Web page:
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Upon graduation from an accredited PA program, candidates for the profession must pass the certifying examination developed by the National Board of Medical Examiners and administered by the National Commission on Certification of Physician Assistants (NCCPA).  Wisconsin requires candidates to pass this examination prior to licensure as a PA.  However, a nonrenewable temporary license may be obtained in Wisconsin as long as a qualified graduate is either scheduled to take the PA examination or has taken the examination and is awaiting the results.  The temporary license is valid in every way as the permanent license.  State licensure also requires passing an online, open-book examination on the Wisconsin Statutes and Administrative Code.   Licensure must be renewed every 2 years.

Those who successfully pass the certifying examination may use the title “Physician Assistant-Certified” (PA-C). PAs must complete 100 hours of continuing medical education every two years and pass recertification exams every ten years to maintain national certification.  A minimum of 50 hours must be earned in Category 1 CME credit as defined and approved by the American Academy of Physician Assistants (AAPA) or other accrediting body such as the AMA or AAFP.  Additionally, 20 of the 50 Category I CME credits must be earned through performance-improvement or self-assessment CME.  More information on PA education may be found at Physician Assistant Education Association online (PAEA).  More information on PA national certification may be found at NCCPA.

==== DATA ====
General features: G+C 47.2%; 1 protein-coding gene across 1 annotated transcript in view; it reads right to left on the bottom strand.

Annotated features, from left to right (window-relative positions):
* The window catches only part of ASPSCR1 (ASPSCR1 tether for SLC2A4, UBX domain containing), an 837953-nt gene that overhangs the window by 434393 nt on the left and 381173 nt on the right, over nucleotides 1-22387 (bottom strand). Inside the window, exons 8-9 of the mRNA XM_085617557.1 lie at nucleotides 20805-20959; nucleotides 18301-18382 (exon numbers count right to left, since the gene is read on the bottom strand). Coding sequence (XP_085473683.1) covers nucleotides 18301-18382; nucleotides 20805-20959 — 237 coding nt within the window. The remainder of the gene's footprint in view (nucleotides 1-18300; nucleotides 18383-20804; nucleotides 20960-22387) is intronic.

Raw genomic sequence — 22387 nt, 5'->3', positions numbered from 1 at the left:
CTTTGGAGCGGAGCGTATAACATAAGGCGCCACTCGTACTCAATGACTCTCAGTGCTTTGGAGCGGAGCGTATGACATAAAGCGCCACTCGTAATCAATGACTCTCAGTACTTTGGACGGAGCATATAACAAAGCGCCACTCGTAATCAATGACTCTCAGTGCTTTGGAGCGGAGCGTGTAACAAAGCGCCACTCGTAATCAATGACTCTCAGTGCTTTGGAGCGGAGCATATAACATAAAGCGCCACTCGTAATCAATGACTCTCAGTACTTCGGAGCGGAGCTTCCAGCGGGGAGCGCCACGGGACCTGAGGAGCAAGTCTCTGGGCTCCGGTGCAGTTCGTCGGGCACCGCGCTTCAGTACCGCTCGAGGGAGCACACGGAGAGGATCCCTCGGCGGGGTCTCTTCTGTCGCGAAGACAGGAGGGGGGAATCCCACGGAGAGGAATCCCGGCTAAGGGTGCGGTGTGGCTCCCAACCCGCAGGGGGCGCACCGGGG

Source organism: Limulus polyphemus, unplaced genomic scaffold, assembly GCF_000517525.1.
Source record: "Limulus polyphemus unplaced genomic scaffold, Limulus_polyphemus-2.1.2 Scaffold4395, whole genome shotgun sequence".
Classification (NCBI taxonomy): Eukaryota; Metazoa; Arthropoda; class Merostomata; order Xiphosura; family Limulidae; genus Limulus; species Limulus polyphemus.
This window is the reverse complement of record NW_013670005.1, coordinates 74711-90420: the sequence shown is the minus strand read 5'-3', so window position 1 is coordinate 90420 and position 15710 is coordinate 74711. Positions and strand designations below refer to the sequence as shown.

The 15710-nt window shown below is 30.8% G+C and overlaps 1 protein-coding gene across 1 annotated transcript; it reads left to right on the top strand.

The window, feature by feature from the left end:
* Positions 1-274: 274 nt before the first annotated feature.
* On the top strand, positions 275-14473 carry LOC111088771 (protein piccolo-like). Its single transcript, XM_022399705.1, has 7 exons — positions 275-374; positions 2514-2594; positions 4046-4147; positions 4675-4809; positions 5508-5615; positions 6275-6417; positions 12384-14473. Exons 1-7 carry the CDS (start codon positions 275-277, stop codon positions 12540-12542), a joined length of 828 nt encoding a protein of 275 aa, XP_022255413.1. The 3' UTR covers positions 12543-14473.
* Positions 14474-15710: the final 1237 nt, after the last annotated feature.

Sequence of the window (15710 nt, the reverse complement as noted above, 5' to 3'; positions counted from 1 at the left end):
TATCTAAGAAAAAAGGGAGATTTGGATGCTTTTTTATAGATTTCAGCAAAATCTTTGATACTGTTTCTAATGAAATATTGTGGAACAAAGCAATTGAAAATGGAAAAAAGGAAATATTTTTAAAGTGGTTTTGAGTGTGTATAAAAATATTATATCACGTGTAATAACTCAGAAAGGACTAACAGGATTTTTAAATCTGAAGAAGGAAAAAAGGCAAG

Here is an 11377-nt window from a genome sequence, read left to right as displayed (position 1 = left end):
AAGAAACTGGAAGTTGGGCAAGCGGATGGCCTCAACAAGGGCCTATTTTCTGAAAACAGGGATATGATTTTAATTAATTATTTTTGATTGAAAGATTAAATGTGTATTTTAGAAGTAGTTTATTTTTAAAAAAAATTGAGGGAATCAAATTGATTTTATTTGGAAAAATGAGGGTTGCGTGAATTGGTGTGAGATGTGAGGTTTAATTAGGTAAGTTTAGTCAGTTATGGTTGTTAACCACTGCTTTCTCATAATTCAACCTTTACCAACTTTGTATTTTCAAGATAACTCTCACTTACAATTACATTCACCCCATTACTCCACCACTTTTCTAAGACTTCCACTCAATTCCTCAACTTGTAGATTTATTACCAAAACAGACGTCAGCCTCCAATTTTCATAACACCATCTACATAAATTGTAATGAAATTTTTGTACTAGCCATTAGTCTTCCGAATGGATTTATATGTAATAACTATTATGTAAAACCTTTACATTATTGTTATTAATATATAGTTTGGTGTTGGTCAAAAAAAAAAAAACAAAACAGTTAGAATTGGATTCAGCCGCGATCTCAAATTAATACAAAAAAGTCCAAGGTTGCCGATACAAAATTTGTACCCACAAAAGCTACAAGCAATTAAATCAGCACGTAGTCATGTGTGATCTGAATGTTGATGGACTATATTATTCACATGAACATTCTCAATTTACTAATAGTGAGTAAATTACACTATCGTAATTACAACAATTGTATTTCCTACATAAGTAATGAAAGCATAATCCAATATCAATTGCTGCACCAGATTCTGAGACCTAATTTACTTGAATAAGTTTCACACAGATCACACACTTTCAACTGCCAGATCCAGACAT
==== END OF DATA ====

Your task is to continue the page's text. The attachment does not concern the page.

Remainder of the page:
Specialty Certificates of Added Qualifications

As of 2011, certified and licensed PAs are eligible to earn a specialty certificate of added qualifications (CAQ) by documenting continuing medical education in a specific specialty, working for one to two years in that specialty field, completing appropriate procedures and patient case experiences for the specialty, and passing a specialty examination.  The NCCPA currently offers CAQs in seven specialty areas: cardiovascular/thoracic surgery, emergency medicine, hospital medicine, nephrology, orthopedic surgery, pediatrics, and psychiatry.7 CAQs are not required by employers and have no bearing on a PA’s certification or state licensure.  As of December 2014, fewer than 800 PAs nationwide had earned specialty CAQs (37 in the state of Wisconsin).

Related Resources:

National Commission of Physician Assistants (NCCPA)

Physician Assistant Education Association (PAEA)

Specialty Certificates of Added Qualifications (NCCPA)